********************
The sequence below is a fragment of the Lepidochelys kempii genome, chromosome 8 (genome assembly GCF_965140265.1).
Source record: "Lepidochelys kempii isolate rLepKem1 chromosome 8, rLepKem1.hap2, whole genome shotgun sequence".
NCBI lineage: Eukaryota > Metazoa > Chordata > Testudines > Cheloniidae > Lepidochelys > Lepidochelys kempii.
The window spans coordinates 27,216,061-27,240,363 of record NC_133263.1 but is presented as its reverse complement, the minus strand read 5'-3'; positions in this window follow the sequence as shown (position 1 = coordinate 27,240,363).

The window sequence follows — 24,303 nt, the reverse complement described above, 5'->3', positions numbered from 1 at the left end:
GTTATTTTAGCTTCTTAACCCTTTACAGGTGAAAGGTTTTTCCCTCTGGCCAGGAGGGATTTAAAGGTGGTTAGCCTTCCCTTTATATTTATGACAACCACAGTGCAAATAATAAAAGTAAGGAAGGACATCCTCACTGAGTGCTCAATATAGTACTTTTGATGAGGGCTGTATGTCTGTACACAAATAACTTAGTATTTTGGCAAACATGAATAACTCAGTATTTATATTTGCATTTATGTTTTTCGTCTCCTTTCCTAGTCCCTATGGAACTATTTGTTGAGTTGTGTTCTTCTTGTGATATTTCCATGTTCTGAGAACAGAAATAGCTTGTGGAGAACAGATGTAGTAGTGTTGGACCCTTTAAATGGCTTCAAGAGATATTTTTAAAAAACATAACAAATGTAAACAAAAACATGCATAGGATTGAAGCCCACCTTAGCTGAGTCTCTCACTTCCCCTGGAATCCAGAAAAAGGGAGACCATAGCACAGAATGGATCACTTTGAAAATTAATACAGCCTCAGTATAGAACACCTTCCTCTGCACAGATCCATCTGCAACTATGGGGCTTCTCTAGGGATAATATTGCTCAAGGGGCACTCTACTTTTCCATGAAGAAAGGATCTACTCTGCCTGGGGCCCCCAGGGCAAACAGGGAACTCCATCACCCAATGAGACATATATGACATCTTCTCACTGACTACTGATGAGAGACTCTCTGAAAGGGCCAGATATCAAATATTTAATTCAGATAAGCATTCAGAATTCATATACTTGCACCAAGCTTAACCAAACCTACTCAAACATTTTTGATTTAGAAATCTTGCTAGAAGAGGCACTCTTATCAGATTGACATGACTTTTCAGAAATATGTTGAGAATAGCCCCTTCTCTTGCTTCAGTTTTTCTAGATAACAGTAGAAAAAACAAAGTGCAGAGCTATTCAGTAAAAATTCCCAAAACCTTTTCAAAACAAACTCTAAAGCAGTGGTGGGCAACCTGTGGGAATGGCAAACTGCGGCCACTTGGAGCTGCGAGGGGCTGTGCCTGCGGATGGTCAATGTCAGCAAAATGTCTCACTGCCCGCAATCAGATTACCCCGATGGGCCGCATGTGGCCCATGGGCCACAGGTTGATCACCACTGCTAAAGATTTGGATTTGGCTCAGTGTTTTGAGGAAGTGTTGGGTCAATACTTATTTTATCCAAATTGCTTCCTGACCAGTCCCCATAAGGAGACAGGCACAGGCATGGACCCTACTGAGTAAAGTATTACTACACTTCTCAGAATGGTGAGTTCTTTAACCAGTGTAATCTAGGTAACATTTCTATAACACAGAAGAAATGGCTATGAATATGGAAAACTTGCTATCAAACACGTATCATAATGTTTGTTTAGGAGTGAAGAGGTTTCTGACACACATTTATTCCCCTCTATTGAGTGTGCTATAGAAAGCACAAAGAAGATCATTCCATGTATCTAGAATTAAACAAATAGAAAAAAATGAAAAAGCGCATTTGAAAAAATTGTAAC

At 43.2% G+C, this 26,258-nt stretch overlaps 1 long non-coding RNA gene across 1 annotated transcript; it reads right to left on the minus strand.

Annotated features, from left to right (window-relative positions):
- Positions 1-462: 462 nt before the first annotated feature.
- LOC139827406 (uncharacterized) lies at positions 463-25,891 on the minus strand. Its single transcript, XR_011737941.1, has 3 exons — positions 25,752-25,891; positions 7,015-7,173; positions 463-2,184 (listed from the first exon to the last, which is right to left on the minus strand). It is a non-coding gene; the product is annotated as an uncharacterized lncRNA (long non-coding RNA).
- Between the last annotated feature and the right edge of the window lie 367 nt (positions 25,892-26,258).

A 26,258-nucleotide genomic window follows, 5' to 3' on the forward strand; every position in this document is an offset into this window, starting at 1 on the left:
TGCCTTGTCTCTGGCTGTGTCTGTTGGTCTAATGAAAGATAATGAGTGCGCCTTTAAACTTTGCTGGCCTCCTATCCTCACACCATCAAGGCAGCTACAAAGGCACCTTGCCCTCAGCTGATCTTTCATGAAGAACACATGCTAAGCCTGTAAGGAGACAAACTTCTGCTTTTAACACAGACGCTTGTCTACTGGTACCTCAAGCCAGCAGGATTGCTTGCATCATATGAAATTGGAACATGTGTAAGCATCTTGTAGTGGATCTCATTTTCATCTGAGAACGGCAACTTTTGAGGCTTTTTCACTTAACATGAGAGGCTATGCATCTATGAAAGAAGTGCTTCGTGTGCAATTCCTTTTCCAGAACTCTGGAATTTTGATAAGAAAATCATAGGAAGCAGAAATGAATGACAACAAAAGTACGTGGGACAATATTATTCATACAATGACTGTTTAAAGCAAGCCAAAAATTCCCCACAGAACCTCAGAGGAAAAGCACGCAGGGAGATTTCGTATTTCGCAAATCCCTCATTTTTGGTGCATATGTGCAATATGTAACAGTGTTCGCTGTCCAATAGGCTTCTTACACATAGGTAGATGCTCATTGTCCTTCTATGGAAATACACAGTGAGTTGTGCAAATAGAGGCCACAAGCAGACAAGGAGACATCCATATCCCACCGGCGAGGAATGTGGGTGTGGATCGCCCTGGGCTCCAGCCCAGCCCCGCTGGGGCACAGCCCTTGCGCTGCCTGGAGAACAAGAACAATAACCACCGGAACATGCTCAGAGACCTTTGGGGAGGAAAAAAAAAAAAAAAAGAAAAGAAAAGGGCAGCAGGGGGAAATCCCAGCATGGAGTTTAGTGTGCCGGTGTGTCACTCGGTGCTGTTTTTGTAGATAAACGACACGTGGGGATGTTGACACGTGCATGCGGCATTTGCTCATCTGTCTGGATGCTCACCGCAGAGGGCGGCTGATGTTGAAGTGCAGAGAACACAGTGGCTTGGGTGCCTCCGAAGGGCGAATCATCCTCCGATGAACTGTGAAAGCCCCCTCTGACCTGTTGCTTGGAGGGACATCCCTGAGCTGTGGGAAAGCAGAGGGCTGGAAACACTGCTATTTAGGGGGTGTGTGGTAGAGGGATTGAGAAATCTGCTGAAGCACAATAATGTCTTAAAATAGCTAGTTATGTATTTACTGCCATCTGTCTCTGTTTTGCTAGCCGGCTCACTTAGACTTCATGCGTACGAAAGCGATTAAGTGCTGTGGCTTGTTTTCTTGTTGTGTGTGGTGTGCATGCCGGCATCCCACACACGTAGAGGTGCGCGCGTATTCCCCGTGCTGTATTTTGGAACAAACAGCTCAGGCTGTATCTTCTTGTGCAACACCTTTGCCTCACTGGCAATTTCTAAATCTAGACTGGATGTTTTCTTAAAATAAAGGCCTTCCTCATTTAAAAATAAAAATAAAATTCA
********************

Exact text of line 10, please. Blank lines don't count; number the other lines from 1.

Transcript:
- LOC139827406 (uncharacterized) lies at positions 463-25,891 on the minus strand. Its single transcript, XR_011737941.1, has 3 exons — positions 25,752-25,891; positions 7,015-7,173; positions 463-2,184 (listed from the first exon to the last, which is right to left on the minus strand). It is a non-coding gene; the product is annotated as an uncharacterized lncRNA (long non-coding RNA).